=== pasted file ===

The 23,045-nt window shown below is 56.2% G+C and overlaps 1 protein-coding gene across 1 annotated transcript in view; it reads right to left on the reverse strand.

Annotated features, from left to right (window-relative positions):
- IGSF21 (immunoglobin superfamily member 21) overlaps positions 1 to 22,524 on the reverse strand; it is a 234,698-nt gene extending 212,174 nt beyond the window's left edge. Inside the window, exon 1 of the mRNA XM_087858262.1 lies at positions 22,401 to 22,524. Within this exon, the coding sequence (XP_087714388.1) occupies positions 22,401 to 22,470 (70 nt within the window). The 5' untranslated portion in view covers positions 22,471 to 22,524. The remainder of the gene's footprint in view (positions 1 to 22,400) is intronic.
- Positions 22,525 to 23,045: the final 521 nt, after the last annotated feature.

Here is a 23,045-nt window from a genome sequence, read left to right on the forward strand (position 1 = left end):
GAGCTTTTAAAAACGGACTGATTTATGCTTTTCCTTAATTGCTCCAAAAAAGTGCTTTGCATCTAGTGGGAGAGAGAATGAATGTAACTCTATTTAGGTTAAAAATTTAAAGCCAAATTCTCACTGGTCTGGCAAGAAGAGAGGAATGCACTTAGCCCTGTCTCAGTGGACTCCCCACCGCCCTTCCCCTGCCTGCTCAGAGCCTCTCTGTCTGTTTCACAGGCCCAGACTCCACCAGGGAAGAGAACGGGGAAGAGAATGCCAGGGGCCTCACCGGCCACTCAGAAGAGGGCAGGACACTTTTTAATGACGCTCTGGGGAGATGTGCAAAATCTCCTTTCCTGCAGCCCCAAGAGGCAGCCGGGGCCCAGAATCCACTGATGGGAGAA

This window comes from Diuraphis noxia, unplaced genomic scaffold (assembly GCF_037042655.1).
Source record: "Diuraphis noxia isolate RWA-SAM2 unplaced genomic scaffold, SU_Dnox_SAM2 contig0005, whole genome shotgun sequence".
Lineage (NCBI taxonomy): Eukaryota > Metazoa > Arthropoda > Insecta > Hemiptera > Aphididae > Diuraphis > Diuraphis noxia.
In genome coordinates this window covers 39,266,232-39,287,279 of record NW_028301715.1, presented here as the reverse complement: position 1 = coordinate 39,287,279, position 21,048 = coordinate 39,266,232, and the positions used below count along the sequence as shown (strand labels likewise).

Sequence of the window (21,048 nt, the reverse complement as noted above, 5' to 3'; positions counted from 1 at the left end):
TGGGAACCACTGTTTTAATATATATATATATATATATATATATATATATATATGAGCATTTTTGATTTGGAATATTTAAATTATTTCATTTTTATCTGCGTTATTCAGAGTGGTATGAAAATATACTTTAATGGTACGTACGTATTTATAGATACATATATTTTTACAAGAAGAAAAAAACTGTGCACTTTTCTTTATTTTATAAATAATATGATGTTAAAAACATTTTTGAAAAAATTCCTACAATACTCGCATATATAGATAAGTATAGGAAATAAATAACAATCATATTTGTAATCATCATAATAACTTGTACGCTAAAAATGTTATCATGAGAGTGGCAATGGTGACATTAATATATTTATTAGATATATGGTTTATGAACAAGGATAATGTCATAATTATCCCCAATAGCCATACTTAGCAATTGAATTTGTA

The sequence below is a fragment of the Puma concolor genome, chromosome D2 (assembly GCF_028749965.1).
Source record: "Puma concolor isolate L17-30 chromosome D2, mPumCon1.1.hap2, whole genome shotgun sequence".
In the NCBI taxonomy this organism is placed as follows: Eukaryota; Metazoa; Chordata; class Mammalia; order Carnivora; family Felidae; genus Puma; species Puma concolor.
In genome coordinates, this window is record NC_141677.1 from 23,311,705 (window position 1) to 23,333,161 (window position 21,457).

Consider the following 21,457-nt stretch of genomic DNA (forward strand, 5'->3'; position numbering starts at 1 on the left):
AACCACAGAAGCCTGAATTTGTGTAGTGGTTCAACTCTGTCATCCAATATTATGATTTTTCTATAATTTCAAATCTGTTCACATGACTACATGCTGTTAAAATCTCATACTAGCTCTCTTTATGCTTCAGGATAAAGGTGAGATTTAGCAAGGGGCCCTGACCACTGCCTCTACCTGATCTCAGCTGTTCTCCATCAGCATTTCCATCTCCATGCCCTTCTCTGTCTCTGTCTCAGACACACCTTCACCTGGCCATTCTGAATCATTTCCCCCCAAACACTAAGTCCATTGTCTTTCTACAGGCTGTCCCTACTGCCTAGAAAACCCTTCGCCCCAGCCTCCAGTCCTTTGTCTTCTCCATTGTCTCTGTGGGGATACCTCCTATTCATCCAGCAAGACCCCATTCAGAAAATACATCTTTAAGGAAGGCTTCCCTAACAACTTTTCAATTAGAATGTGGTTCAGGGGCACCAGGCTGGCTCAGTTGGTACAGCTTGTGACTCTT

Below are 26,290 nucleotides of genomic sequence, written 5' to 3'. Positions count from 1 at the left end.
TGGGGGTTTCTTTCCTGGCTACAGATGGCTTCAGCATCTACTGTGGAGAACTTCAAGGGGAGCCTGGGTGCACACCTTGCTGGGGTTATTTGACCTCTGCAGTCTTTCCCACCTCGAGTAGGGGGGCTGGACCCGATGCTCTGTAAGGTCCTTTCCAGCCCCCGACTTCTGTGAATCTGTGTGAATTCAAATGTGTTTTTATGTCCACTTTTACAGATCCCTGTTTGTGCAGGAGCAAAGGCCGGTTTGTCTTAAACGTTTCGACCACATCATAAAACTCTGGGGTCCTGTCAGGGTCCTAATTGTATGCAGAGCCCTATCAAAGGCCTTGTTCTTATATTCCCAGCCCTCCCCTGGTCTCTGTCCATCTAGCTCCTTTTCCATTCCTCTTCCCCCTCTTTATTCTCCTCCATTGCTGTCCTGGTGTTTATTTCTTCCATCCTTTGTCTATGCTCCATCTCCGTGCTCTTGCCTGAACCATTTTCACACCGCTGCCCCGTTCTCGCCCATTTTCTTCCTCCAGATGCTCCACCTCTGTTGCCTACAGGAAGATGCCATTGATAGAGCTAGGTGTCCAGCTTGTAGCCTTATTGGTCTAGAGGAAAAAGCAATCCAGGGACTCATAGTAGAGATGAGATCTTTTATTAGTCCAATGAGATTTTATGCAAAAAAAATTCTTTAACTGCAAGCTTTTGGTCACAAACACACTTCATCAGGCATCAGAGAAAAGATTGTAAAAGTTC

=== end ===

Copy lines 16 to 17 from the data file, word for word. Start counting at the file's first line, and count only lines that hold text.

In genome coordinates, this window is record NC_141677.1 from 23,311,705 (window position 1) to 23,333,161 (window position 21,457).

Consider the following 21,457-nt stretch of genomic DNA (forward strand, 5'->3'; position numbering starts at 1 on the left):